The guide explains things like how the app works and what parents can do if their child has sent or received inappropriate messages.
It advises parents who want to monitor their child’s account to “ask your teen not to delete chats, and to provide you with access to their device.”
The “Guide for Law Enforcement” says, “Kik is rated 9+ in the iTunes Store and Teen in the Google Play store, and a user must enter their birth date and be 13 years of age or older in order to register a Kik account.”
Krawczyk said the policy does little to prevent even younger users from creating accounts, either on their own or with the help of older siblings and friends.
He was troubled but by no means shocked by some of the messages CBC showed him from Alicia’s account.
“We’re only seeing the beginning here. If you really developed a relationship … there would be more pressure on,” he said.
“And that’s how children get caught up in it and next thing you know it`s too late.”
Krawczyk said Kik has become more receptive to requests for information in police investigations, despite earlier difficulties when Kik launched seven years ago.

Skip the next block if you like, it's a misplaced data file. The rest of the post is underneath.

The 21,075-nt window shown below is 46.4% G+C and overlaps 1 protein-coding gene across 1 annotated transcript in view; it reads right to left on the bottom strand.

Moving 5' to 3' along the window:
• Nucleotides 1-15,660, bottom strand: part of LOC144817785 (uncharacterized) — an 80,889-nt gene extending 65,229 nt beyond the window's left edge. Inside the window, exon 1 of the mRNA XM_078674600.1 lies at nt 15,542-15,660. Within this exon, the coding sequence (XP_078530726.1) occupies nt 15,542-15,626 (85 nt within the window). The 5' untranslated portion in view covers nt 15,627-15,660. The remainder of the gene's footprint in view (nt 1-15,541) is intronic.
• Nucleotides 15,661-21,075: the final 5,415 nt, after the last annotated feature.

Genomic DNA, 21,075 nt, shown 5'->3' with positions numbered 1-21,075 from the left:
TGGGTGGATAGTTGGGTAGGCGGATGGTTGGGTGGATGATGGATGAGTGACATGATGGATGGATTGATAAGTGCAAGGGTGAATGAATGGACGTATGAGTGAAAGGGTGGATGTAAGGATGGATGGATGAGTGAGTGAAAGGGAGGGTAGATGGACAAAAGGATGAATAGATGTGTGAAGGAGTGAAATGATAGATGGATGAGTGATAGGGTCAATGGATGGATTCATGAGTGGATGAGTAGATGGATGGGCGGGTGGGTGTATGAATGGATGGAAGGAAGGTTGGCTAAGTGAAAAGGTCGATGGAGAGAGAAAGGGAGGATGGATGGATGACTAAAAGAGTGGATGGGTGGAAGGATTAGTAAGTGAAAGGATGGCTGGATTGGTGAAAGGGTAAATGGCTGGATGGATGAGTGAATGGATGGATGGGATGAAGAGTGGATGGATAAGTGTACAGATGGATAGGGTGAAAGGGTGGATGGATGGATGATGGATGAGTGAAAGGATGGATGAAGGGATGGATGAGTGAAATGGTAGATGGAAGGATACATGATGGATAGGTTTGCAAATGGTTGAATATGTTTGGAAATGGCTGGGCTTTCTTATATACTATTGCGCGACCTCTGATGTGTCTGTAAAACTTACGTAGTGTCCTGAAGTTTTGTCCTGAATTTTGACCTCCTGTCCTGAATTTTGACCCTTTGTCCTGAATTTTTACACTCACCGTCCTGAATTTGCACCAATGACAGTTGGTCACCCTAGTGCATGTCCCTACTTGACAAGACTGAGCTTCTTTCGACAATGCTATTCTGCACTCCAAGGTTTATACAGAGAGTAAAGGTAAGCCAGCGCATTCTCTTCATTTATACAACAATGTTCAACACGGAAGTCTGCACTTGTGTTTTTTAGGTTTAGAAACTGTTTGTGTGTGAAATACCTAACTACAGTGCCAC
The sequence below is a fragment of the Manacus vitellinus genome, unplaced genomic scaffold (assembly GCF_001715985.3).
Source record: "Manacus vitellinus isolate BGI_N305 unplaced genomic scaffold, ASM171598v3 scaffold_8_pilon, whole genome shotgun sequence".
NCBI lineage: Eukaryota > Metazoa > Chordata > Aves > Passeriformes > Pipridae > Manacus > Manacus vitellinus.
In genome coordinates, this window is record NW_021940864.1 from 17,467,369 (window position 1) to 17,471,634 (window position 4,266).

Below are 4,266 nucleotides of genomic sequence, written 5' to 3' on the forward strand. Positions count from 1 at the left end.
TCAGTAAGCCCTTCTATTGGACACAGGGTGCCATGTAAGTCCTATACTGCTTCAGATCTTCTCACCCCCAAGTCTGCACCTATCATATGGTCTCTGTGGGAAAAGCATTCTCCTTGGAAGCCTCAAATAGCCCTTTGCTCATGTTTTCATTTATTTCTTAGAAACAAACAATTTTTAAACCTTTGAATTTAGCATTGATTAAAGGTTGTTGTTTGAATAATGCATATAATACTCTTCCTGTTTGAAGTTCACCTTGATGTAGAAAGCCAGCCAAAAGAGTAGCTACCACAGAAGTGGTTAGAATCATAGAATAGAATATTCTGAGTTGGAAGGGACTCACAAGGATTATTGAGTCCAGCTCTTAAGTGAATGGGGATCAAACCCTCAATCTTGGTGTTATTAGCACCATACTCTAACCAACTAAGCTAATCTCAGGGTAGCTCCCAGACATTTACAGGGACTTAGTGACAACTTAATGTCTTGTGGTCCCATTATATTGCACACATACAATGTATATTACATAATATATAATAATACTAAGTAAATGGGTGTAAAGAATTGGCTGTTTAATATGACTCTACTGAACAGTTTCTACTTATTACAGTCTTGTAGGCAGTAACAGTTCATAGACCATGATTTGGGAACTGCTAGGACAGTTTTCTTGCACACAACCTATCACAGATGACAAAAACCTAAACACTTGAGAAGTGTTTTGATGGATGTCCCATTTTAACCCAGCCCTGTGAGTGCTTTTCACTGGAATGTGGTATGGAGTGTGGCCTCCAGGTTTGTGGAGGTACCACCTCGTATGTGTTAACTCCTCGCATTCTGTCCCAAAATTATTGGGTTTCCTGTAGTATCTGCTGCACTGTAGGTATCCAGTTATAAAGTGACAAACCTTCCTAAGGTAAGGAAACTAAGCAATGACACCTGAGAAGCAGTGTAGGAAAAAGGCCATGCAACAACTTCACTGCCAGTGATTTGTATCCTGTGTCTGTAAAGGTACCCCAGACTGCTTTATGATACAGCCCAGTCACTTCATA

Still, Kik’s legal guide makes clear that the company does not “have access to the text of Kik conversations” and reserves the right “pursuant to applicable law to refuse to provide information.”
Krawczyk feels parents need to be more aware of what apps their children are using and how they work.
He recalled a recent case involving an eight-year-old girl who sent “inappropriate pictures” to a stranger. When he asked the girl’s parents for her password, Krawczyk said they had to ask their daughter to tell them what it was.
“It is the most frustrating part of my job — parents who have no clue what their kids are doing,” he said.
He encourages parents to let children know they should tell someone if they receive random messages from people they don’t know.
“If your child does get in a situation hopefully they’ll feel comfortable enough to come to you and say: ‘I got in over my head … can you look at this?’ And we’ve had that, and that’s good,” he said.